A Phenotypic Screening Approach To Identify Anti-cancer Compounds Derived From Marine Fungi
This study covers the isolation, testing, and identification of natural products with anticancer properties. Secondary metabolites were isolated from fungal strains originating from a variety of marine habitats. Strain culture protocols were optimized with respect to growth media composition and fermentation conditions. From these producers, isolated compounds were screened for their effect on the viability and proliferation of a subset of the NCI60 panel of cancer cell lines. Active compounds of interest were identified and selected for detailed assessments and structural elucidation using nuclear magnetic resonance.
This revealed the majority of fungal-derived compounds represented known anticancer chemotypes, confirming the integrity of the process and the ability to identify suitable compounds. Examination of effects of selected compounds on cancer-associated cell signaling pathways used phospho flow cytometry in combination with 3D fluorescent cell barcoding. In parallel, the study addressed the logistical aspects of maintaining multiple cancer cell lines in culture simultaneously. A potential solution involving microbead-based cell culture was investigated (BioLevitator, Hamilton). Selected cell lines were cultured in microbead and 2D methods and cell viability tests showed comparable compound inhibition in both methods (R2=0.95). In a further technology assessment, an image-based assay system was investigated for its utility as a possible complement to ATP-based detection for quantifying cell growth and viability in a label-free manner.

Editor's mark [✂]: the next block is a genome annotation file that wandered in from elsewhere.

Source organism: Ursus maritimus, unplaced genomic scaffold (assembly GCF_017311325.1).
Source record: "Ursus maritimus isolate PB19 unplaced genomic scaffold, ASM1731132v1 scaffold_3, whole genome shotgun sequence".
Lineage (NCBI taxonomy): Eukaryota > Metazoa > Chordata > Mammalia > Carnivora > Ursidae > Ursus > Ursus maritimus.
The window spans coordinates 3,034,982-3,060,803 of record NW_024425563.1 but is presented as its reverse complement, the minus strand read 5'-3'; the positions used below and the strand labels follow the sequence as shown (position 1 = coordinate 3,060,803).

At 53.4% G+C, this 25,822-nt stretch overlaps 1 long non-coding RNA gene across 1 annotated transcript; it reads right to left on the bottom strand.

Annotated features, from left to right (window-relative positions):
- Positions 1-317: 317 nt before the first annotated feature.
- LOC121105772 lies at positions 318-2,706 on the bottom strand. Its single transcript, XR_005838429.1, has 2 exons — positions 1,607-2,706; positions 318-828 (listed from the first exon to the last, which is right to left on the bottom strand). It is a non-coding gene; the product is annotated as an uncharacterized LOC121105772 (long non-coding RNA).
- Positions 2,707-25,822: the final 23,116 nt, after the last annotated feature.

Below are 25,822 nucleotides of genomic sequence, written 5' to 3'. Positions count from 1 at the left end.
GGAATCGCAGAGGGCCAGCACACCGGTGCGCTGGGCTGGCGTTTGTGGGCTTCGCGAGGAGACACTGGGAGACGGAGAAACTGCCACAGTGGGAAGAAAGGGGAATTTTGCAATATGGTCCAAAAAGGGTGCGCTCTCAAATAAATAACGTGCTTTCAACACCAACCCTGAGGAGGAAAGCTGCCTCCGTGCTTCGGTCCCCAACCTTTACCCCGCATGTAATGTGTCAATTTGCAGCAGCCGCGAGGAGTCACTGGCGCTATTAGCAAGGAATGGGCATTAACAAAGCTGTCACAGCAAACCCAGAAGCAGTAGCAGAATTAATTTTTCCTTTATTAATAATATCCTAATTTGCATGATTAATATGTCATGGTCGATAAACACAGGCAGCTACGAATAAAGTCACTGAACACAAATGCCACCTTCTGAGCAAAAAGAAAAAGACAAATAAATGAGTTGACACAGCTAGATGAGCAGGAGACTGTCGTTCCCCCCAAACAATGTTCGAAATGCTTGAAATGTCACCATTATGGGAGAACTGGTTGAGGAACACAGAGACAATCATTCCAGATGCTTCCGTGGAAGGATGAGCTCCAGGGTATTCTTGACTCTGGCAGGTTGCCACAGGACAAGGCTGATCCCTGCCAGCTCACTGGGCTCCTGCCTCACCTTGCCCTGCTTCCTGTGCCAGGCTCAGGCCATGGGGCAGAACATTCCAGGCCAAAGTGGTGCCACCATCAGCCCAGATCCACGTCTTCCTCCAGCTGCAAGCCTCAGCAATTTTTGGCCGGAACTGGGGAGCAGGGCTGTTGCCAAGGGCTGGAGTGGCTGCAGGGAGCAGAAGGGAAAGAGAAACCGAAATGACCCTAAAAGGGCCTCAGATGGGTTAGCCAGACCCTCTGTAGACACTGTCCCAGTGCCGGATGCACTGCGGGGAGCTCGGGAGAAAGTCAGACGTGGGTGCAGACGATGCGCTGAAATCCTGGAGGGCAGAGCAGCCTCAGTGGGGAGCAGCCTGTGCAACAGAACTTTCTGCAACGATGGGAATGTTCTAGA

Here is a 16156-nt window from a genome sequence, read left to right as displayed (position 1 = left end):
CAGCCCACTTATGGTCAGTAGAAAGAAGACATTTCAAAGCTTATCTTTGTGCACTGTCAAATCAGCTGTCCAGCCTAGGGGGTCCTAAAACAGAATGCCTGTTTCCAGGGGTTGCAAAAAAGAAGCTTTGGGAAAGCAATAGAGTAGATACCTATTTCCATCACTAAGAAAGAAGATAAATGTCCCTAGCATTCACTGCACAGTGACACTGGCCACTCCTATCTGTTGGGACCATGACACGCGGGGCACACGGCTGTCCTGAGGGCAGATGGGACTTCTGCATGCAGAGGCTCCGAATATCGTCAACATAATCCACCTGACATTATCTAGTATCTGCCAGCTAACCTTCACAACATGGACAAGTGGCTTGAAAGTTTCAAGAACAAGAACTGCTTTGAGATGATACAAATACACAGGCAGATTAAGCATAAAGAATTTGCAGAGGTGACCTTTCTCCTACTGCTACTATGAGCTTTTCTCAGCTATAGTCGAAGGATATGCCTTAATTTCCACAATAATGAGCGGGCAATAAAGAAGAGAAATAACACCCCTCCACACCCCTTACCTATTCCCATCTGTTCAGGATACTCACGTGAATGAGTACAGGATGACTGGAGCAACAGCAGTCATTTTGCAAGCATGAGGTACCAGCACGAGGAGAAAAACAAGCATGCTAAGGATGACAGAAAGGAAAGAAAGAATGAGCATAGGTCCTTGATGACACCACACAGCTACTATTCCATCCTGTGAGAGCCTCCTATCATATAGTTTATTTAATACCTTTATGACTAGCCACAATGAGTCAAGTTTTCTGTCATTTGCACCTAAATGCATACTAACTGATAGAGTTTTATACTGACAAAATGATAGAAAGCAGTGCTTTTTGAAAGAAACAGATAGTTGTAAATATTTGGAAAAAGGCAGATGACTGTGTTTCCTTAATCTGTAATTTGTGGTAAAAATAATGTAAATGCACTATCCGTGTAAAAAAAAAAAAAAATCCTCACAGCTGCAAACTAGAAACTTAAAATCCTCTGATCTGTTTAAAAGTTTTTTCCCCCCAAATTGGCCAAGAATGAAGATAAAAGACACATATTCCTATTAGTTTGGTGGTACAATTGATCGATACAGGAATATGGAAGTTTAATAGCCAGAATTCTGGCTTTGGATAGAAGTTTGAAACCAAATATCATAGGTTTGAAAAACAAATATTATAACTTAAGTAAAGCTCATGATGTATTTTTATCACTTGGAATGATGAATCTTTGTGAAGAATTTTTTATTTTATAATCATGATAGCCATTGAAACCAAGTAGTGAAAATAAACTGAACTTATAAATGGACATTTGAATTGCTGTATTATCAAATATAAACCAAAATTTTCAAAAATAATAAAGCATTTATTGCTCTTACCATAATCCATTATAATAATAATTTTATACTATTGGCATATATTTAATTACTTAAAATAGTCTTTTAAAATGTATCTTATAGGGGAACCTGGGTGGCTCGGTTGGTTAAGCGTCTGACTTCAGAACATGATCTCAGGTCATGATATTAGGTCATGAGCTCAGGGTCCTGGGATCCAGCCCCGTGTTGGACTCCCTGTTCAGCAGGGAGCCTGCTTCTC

A phenotypic screening approach to identify anti-cancer compounds derived from marine fungi
Bernhard Ellinger, Johanna Silber, Anjali Prashar, Johannes Landskron, Jonas Weber, Sarah Rehermann, Franz-Josef Müller, Stephen Smith, Stephen Wrigley, Kjetil Taskén, Philip Gribbon, Antje Labes, and Johannes F. Imhoff.
ASSAY and Drug Development Technologies, 2014,162-175.